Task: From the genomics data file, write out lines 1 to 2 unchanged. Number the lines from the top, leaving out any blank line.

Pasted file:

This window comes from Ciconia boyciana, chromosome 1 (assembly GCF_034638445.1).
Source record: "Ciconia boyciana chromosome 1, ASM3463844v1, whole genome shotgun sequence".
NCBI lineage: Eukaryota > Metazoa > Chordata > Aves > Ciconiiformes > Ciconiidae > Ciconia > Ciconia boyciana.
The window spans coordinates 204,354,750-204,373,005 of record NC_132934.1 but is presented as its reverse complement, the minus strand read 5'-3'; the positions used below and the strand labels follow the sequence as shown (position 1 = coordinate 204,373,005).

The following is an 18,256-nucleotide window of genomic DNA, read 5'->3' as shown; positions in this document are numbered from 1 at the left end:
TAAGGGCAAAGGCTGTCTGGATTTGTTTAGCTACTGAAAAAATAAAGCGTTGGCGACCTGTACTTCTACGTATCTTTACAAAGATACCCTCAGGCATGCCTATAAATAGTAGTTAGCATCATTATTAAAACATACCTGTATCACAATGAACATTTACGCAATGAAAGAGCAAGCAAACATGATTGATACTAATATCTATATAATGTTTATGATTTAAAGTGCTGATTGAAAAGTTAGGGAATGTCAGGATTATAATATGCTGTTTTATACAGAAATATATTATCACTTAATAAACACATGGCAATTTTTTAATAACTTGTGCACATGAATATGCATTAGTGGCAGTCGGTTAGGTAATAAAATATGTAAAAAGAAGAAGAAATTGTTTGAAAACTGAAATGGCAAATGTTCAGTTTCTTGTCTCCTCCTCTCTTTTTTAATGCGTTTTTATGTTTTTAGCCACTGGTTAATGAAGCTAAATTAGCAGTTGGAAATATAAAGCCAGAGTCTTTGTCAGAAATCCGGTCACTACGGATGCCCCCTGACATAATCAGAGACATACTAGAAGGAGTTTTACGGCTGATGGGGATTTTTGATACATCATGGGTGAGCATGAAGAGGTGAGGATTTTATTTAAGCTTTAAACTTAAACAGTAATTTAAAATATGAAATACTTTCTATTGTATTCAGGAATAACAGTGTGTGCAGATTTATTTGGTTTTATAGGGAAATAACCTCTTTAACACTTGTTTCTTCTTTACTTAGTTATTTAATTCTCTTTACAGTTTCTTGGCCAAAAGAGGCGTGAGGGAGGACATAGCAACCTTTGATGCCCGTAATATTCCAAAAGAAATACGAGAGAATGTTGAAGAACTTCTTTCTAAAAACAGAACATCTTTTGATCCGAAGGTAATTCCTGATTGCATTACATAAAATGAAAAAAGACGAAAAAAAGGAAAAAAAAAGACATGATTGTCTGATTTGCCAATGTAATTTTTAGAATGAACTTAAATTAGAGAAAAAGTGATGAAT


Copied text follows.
This window comes from Ciconia boyciana, chromosome 1 (assembly GCF_034638445.1).
Source record: "Ciconia boyciana chromosome 1, ASM3463844v1, whole genome shotgun sequence".